Copyright 2018 James Marsh
Fly Fishing Big Flat Brook River New
Big Flat Brook begins in the northwest corner of the
state of New Jersey and flows south for about twenty-
eight miles. It's a very beautiful stream and a tributary
of the Delaware River. It is considered one of New
Jersey’s best trout streams. The rainbow trout are
stocked by the State, but it also contains a large
number of wild brown and brook trout.
Big Flat Brook provides the ideal habitat for trout with a
large variety of different types of water. It's clear water
flows over a bottom consisting mostly of larger rocks,
and in some sections, shale. There is mostly fast
moving pocket water in the upper sections of the
stream. Below Route 206 and on down to the Delaware
River, are sections of riffles and runs along with
stretches of long runs and deeper pools with soft
bottoms. This wide variety of water types helps account
for its large variety of aquatic insects.
The stream’s ample access provides anglers plenty of
water to choose from. Its upper section flows through
Stokes State Forest. The lower part of the stream flows
through the Delaware Water Gap National Recreation
area. Roads follow along most all of the stream except
for the upper part above Route #206. You can hike into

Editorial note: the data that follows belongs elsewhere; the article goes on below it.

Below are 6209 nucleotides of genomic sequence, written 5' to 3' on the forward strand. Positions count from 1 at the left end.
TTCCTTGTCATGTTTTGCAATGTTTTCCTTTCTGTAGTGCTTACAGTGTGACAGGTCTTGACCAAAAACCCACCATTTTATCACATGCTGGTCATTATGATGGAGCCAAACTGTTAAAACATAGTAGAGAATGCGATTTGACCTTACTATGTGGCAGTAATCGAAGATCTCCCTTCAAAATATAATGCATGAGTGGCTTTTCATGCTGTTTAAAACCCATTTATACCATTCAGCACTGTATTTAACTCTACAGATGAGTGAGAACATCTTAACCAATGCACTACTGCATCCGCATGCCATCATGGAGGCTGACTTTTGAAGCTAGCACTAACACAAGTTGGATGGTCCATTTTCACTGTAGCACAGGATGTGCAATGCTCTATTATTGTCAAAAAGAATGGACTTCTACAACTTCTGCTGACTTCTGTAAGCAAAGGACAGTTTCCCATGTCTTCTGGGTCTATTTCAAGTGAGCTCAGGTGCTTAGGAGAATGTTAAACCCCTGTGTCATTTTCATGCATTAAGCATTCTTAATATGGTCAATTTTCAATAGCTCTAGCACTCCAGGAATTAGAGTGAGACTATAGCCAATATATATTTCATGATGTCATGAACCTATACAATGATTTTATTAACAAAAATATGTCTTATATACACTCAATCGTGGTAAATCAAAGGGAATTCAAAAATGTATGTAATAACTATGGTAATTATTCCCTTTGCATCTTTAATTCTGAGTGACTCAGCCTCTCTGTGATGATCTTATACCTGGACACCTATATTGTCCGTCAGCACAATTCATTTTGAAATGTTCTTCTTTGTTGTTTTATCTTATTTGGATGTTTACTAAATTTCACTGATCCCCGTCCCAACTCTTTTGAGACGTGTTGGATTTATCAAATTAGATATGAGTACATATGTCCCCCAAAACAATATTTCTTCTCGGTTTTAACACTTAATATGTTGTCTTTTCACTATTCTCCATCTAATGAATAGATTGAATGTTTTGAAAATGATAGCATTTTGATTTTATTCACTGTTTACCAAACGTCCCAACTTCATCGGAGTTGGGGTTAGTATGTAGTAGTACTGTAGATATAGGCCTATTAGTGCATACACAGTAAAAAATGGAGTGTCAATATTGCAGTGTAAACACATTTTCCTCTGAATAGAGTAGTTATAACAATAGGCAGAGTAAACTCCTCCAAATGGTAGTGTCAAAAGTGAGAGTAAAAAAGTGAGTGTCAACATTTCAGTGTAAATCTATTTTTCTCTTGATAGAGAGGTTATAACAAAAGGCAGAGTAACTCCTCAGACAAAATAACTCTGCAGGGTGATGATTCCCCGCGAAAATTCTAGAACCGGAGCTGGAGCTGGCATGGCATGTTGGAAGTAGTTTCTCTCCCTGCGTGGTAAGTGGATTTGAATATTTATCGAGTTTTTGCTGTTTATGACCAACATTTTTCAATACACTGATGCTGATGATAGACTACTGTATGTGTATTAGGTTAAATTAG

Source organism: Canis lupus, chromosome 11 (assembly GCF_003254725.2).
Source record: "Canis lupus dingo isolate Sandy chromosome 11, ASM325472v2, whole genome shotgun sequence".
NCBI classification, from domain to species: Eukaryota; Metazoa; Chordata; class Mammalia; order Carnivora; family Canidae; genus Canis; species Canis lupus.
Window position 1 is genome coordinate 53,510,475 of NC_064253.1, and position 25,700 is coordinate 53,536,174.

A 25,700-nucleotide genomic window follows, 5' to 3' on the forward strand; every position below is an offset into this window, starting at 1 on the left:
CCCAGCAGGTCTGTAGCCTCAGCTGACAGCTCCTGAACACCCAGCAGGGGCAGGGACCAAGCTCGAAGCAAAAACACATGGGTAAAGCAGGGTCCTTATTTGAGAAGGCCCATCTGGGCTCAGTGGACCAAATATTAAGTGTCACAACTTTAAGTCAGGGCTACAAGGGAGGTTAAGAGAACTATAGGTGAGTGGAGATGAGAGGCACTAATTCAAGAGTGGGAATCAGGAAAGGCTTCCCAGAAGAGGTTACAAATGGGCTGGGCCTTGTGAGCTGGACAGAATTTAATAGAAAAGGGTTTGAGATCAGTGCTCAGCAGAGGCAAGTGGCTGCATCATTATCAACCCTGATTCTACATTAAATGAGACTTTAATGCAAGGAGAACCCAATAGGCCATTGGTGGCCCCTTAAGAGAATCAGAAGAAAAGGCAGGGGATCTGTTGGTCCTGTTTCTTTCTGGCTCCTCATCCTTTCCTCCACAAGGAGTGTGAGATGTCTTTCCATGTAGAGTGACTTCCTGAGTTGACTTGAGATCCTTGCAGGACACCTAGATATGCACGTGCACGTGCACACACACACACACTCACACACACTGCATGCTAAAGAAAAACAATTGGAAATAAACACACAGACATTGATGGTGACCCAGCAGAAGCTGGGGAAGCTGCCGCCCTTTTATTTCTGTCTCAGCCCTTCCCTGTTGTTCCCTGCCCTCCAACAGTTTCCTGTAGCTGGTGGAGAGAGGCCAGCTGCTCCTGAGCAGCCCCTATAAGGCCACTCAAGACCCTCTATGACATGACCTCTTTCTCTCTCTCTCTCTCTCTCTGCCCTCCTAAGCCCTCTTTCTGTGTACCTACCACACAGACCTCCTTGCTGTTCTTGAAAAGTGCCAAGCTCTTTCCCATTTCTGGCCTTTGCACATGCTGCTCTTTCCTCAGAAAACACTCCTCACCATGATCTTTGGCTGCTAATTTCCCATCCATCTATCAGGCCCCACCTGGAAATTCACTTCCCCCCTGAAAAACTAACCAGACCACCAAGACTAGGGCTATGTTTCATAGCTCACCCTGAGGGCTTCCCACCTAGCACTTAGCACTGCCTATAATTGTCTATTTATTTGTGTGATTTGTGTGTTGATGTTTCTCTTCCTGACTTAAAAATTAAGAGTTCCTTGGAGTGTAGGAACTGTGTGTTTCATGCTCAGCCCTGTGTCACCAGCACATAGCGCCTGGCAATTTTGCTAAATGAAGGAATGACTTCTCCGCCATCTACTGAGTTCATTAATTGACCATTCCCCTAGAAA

that part of the stream.
Great care has gone into taking care of this fine
stream. There’s a large, four-mile long special
regulations area. The 4 mile stretch from the 206
Bridge to Roy Bridge is designated a Catch and
Release Area - Artificial lures and flies only. This
section extends from the Route 206 Bridge down to
Roy Bridge on Mountain Road. There’s a shorter
section included within this section with the same
special regulations called the Blewitt Tract,, so
everyone should closely follow these restrictions.
One big plus for the Big Flat Brook is the fact you can
fish it year-round. Of course, there are days your
guides in the fly rod might freeze up and day even you
might tend to freeze but it beats sitting on the couch.
Trout can be taken on warm nice days throughout the
Big Flat Brook River
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Photo Courtesy of
This information was provided by
Matthew Grobert, author of "Fly
Fishing New Jersey Trout
Streams", available from:
Frank Amato Publications, Inc.
P. O. Box 82112,
Portland, Oregon 97282
We highly recommend this book.
Recommended Tackle & Gear
4, 5 or 6 weight
Dry fly: 9 ft., 5 or 6X Nymphing: 71/2 ft.,
3 or 4X, Streamers 0-2X
Dry fly: 5 or 6X, Nymphing: 3 or 4X,
Best Fly Rod:
Perfect Fly Supreme Four, Superb Five
or Ultimate Six
For 4/5/6 fly line
Fly Floatants and Misc Items:
Loon Floatants, KISS Strike Indicators
Tools & Accessories:
Nippers, forceps, retractors, etc.
The New Jersey trout season typically
begins the second Saturday of April each
Springtime is probably the best time for fly
fishing Big Flat Brook River due to its many
aquatic insect hatches. The State also
stocks the river heavily during the first six
weeks of the season.
The water can get a little warm in the lower
sections of the stream during very hot